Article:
New York Army National Guard Aviators Recognized In Two Ceremonies

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Story by: SFC Steven Petibone - 42nd Combat Av iation Brigade
  Dated: Wed, Sep 16, 2009

New York Army National Guard Aviators Recognized In Two Ceremonies
Soldiers of the 3rd Battalion 142nd Assault Helicopter Battalion, based in Ronkonkama, are greeted by the Brig Gen. Steven Wickstrom, commander of the 42nd Infantry Division, and col Michael Bobeck, commander of the 42nd Combat Aviation Brigade during Freedom Salute ceremonies held on Sunday, Sept. 13 at St. Joseph’s College in Patchogue. The Freedom Salute ceremony recognizes National Guard Soldiers contributions in Afghanistan and Iraq. The 3-142nd served in Iraq in 2008/2009, returning in May.

LATHAM, NY -- The 300 Soldiers of the New York Army National Guard’s 3rd Assault Helicopter Battalion 142nd Aviation Regiment were honored for their ten months of service in Iraq, Sept. 12 and 13 at ceremonies held in the Albany area and on Long Island. “This battalion was like the post office, we delivered every day, every week and every month that we were in theater,” Lt. Col. Albert Ricci, the battalion commander.

Ricci praised his Soldiers and admitted that there was not enough time to thank every Soldier for making their mission a success.

He began both Freedom Salutes by having his Soldiers stand and say, in unison, “Let it be said” to which he would reply, “Let it be done”.

He explained that it was the Battalion’s motto because from the time they arrived in Iraq, things were changing so fast that there wasn’t always time to put things out in writing or in an operations order, it simply had to be said and executed and that’s how they went about their business.

For Soldiers in Company A and D, and a detachment of Headquarters and Headquarters Company in Latham, a Freedom Salute ceremony was held on the rustic campus of nearby Sienna College in the Marcelle Field House.

The Soldiers in Company E and B,and Headquarters and Headquarters Company from the Ronkonkoma, Long Island facility, held their Freedom Salute on the campus of St. Joseph’s College in Patchogue - the same site they departed from more than a year before.

Soldiers received flags and other items in honor of their service, as did their family members.

The battalion mobilized in May of 2008 for service in Iraq and deployed with 20 UH-60 Blackhawks from the New York Army National Guard, and picked up an additional 10 Blackhawks after arriving in Iraq. At that time, the Battalion was more than 400 Soldiers strong, but it didn’t stop there.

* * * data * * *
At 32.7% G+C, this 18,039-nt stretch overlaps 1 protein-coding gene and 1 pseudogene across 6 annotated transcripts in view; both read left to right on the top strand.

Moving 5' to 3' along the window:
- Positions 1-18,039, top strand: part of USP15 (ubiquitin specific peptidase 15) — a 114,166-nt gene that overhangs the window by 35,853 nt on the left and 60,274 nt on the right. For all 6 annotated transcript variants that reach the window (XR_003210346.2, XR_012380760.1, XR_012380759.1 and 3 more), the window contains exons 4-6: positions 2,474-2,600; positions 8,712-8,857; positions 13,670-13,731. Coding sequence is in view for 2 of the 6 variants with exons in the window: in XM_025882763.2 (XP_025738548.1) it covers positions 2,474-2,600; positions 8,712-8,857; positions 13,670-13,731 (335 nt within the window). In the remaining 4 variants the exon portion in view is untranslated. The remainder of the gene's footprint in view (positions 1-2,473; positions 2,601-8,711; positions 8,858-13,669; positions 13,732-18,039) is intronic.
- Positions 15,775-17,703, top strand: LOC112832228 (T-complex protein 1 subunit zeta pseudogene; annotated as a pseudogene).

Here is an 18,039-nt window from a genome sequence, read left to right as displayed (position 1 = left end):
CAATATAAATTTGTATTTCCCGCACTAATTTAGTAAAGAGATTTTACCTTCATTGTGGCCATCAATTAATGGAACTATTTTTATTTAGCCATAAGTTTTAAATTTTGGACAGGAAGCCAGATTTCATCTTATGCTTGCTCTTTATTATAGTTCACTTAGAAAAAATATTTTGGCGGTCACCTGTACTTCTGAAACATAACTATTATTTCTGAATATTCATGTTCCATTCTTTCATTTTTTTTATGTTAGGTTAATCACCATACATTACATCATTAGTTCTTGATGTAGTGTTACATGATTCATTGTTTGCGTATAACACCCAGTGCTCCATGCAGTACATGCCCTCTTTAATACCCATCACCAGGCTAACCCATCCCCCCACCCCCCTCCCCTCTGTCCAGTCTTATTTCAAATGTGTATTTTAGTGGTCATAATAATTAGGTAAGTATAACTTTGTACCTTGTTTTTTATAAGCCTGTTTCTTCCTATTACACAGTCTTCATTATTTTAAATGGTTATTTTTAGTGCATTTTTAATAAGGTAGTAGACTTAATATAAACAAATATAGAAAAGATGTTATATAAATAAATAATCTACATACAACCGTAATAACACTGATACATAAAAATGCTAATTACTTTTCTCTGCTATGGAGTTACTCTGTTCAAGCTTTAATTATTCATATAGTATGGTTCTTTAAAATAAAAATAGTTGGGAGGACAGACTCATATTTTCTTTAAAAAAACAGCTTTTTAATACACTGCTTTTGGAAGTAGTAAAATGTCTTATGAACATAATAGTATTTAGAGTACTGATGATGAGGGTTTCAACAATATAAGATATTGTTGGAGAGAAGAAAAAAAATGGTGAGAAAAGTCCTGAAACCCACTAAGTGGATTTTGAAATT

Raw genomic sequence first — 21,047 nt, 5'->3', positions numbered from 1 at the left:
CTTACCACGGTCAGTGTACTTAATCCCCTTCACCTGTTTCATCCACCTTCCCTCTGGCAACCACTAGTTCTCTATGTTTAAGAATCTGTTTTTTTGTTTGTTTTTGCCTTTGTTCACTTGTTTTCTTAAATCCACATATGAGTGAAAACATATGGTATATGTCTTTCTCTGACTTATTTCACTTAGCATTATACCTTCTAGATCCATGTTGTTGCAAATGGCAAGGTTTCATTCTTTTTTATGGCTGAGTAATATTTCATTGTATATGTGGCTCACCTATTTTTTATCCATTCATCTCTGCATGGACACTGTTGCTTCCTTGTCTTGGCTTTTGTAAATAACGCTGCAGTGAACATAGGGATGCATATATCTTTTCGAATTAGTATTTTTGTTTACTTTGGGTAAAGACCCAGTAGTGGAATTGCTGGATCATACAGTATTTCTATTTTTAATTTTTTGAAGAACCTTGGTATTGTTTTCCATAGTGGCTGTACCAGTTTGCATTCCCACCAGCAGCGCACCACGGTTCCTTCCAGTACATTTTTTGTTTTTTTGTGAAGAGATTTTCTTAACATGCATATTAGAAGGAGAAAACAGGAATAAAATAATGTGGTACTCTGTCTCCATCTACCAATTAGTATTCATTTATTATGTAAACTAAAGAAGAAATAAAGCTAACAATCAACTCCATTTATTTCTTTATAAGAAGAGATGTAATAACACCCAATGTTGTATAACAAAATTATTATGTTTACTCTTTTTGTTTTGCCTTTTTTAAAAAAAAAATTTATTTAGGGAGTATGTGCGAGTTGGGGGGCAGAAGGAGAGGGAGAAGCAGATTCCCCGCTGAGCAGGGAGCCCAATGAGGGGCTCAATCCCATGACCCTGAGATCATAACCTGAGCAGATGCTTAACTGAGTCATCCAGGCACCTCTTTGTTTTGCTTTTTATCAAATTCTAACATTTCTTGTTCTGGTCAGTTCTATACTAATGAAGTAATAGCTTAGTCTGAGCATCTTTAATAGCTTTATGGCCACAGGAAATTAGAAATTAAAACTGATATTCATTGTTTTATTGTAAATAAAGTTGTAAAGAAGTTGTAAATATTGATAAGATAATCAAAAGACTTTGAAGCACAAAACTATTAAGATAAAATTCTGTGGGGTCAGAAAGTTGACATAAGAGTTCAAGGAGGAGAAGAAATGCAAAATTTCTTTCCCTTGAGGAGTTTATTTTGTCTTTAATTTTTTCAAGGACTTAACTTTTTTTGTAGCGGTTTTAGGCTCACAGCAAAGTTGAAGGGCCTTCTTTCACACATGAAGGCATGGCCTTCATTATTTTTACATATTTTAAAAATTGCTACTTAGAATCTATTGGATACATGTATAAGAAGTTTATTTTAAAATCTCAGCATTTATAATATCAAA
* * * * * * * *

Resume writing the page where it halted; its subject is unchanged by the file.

The 3- 142nd was assigned another 27 helicopters in the form of a medical evacuation air ambulance company with twelve more Blackhawks, and two active duty aviation companies with 15 of their Blackhawks and additional Soldiers for those units.

In all, the 3-142nd’s ranks swelled to more than 700 Soldiers, almost making it a brigade size element.

“When we received these augmentees, there was no additional staffing of senior NCO’s and officers to help us perform our mission.” Ricci said. “We were nearly double the capacity that we were meant to handle, but we did it and soon this unit gained the reputation of being very reliable and responsible in supporting the troops of Task Force Jester.”

During their ten months in Iraq, the 3-142nd flew 15,000 hours supporting more than 1600 general support missions, moved 47,745 troops, and transported more than 500 tons of cargo.

The battalion was attached to the 34th Combat Aviation Brigade in the Baghdad area initially and was then moved to southern Iraq to provide support for the 10th Mountain which was replacing British troops in that region, thus supporting yet another Task Force other than Task Force Jester.

In a swiftly changing tactical environment, the success or failure of the mission is on each soldier deployed. Chief Warrant Officer Jeff Martin from Company A explained that, “In the beginning, it was very hectic but it was manageable. Most of the day-to-day routine was invisible to the rest of us. The senior leadership kept us well informed.”

In conclusion of both ceremonies’ Ricci revealed that he had two major concerns for the Battalion and those were that he wanted their mission to be done to the best of everyone’s ability to support the troops and the mission and that he wanted everyone to come home who left with the Battalion.

“I’m proud to say that those two things were accomplished,’ Ricci told the Soldiers and their families.

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Page Last Modified: Wed, Sep 16, 2009